Symptoms, Treatment – Dissociative Identity Disorder

Dissociative identity disorder (DID) is a mental disorder in which a patient’s mind splits into multiple personalities, each having a different set of memories. These multiple personalities are often called ‘alters.’ These alters may be of different genders.

Further, they may completely differ from one another on the basis of behaviour, memories, likes and dislikes, among others.

Dissociative Identity Disorder
Source: Follett Foundation

For instance, Robin (core person) may emerge as Jacob and the very next moment may behave as Emma.

DID sometimes becomes beneficial. Consequently, the core personality can use particular alters to fulfil specific purposes. For example, a shy person can use his/her more confident alter for a certain deal. Although shifting is not as easy as it looks. Further, it is mostly not controllable at all.

Symptoms of Dissociative Identity Disorder:

However, it only rarely can benefit you. Mostly, it will harm you really badly.

– Suicide risks increase. About 70% patients attempt suicide

– Serious injuries like self-harm

Symptoms of every mental disorder are recognized by a standard manual which must be from any standard association. Thus, the symptoms here are as mentioned in the 5th edition of  Diagnostic and Statistical Manual of Mental Disorders.

– The presence of multiple personalities

– Lack of identification

– Unconsciousness

– Lack of time sensing

– Loss of a certain memory (amnesia)

– Recurrent gaps in the recall of everyday events

– Flashback of any traumatic event

Dissociative Identity Disorder
Source: TraumaDissociation.com

Additional symptoms are as follows:

Anxiety

Depression. Mood swings may or may not occur

– Hallucinations

– Sleep and eating disorder may happen

– Panic attacks

Diagnosis:

No lab test is helpful to diagnose DID. However, mental-health practitioners like clinical psychologists,  psychiatrists and psychoanalysts conduct interviews to diagnose it. Although in some cases professionals do some physical test to ensure that the symptoms are not because of any physical illness.

These interview sessions are very thorough. Therefore, these often last for hours. Additionally, questions in the interview depend on standard questionnaires or manuals. Some include Structured Clinical Interview for DSM-IV (SCID), Perceptual Alterations Scale,  Dissociation Questionnaire and e.t.c.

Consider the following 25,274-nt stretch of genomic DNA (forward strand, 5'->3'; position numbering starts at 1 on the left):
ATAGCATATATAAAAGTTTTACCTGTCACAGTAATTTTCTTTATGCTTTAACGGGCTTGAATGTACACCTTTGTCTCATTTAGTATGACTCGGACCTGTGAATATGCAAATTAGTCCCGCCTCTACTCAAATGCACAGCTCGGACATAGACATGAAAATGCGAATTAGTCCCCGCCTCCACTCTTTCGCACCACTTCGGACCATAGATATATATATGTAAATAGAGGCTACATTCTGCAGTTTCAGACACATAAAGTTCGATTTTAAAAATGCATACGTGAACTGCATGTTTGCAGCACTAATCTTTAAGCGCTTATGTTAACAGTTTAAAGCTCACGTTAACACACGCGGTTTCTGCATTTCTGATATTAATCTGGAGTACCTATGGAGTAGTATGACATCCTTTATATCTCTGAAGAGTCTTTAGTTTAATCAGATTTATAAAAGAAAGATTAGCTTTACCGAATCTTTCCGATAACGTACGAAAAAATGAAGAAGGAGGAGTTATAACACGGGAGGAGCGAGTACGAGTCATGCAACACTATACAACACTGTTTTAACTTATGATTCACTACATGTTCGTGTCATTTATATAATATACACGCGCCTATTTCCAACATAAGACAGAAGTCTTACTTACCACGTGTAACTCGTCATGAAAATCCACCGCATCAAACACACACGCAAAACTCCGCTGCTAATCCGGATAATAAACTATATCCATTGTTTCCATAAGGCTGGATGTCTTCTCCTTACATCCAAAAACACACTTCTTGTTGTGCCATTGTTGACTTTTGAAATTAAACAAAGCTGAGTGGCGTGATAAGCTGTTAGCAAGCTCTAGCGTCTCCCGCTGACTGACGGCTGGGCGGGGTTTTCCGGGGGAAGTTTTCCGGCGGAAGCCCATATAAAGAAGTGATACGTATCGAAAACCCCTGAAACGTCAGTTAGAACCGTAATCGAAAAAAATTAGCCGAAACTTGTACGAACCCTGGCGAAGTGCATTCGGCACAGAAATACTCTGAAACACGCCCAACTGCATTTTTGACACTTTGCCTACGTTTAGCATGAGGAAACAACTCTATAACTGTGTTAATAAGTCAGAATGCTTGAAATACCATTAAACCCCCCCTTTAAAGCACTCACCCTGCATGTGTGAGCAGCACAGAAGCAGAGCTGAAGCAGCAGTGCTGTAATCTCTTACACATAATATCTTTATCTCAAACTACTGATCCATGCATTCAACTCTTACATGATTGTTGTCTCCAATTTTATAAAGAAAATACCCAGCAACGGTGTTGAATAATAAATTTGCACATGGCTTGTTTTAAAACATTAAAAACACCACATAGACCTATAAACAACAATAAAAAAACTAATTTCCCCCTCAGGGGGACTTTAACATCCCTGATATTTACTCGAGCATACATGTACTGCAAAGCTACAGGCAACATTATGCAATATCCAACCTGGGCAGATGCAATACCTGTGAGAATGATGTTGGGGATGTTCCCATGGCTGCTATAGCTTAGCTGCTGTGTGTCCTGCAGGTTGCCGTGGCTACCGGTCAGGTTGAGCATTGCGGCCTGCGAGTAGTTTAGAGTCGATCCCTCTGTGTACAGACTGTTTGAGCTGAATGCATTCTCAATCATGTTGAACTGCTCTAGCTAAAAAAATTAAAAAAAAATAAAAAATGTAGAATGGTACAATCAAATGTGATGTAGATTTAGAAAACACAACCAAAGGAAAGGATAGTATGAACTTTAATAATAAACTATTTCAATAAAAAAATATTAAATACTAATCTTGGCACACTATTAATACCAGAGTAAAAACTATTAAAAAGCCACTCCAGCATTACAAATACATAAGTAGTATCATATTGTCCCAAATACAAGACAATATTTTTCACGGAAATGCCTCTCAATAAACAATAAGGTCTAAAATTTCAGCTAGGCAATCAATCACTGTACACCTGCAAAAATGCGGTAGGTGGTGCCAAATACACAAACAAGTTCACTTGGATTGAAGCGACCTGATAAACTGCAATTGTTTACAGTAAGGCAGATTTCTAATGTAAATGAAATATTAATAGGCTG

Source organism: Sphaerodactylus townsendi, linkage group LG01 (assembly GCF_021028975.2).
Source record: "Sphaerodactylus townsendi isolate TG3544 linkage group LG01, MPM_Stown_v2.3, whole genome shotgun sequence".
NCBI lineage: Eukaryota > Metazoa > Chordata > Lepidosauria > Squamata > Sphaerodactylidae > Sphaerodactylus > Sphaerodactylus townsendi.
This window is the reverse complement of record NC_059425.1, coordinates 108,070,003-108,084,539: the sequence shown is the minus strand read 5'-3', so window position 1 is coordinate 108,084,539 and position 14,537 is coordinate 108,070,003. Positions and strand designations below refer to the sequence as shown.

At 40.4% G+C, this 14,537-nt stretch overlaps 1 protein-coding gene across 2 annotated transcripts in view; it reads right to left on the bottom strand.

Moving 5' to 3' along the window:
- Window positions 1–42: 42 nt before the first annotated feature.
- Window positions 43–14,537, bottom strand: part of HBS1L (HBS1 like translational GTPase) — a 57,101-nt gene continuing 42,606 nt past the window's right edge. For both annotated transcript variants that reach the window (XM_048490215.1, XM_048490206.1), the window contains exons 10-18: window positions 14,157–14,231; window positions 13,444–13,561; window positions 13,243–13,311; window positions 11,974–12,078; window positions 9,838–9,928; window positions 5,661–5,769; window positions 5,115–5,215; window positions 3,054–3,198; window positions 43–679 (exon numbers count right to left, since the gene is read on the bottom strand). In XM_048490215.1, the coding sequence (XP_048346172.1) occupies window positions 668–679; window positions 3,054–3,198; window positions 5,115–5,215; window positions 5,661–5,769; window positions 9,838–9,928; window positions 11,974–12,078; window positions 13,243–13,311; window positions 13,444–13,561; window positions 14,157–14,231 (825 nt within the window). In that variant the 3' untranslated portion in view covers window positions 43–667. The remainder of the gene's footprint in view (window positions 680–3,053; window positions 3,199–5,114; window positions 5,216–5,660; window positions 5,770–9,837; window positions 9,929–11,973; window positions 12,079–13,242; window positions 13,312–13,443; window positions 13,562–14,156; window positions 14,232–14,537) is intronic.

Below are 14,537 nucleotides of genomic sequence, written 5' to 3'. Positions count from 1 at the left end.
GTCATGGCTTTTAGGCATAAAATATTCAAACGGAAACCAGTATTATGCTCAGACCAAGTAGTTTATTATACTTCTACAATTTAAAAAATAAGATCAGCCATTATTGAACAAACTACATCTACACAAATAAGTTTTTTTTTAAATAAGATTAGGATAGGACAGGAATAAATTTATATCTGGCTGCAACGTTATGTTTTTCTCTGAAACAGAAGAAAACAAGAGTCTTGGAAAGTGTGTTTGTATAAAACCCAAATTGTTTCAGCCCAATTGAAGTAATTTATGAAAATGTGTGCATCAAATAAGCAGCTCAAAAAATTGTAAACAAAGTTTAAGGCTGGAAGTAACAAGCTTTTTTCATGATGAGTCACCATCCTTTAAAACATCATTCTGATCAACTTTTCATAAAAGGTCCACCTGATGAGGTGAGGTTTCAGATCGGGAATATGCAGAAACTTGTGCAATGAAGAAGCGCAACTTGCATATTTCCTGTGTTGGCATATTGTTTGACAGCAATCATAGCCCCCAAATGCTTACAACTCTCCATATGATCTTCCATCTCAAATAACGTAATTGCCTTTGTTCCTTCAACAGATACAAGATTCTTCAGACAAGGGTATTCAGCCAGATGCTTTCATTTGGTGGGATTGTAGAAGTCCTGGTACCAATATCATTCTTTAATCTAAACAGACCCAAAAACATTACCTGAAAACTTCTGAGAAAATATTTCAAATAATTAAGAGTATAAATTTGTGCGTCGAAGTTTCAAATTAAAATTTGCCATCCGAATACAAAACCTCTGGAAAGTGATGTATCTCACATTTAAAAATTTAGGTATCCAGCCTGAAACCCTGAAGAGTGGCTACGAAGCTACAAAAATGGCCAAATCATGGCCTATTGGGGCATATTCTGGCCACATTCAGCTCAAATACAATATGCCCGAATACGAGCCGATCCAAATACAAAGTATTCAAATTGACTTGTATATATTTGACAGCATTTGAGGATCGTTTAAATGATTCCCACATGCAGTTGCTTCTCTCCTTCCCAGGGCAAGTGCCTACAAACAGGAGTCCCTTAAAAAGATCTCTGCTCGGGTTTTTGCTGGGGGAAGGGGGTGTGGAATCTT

Dissociative Identity Disorder
Source: SPLIT- A DID Documentary

Treatment:

The main goal of medical professionals working in the field of DID treatment is to integrate multiple personalities in a single well-identified personality. Additionally, treatment also helps in developing new coping methods. Moreover, it helps patient to express freely and handle painful moments firmly.

The focus of DID treatment is also on decreasing suicide risk.

And further, to ensure the safety of patients and of people around them.

Some treatment methods are as follows:

– Psychotherapy

– Dialectic Behaviour Therapy (DBT)

– Hypnotherapy

– Eye Movement Desensitization and Reprocessing (EMDR)

– Cognitive Behavioural Therapy (CBT)

– Family therapy

– Medication

Moreover, creative therapies like music, dance, and art are also useful. These therapies provide a medium for the patient to express their pain, thought, emotion in a safe way.

Conclusion

Although there is a lack of general agreement over the treatment of DID, yet, the International Society for the Study of Trauma and Dissociation has published guidelines to help professionals to treat DID.

Though it is hard to completely cure or to recover, yet, it is quite possible to treat DID up to a certain level. Thus ensuring that the patient can live a happier and healthier life.

Dissociative Identity Disorder
Source: HealthyPlace

Edited by Preetika Dubey 

Devanshu

Born In July Of 1998. I am an Ex-student of MP Birla Institute of Fundamental Research. Studied Astrophysics & Astronomy. With The Love For Science And Hobby of Writing, I Am Trying To Create Awareness Of Every Possible Health Issue.

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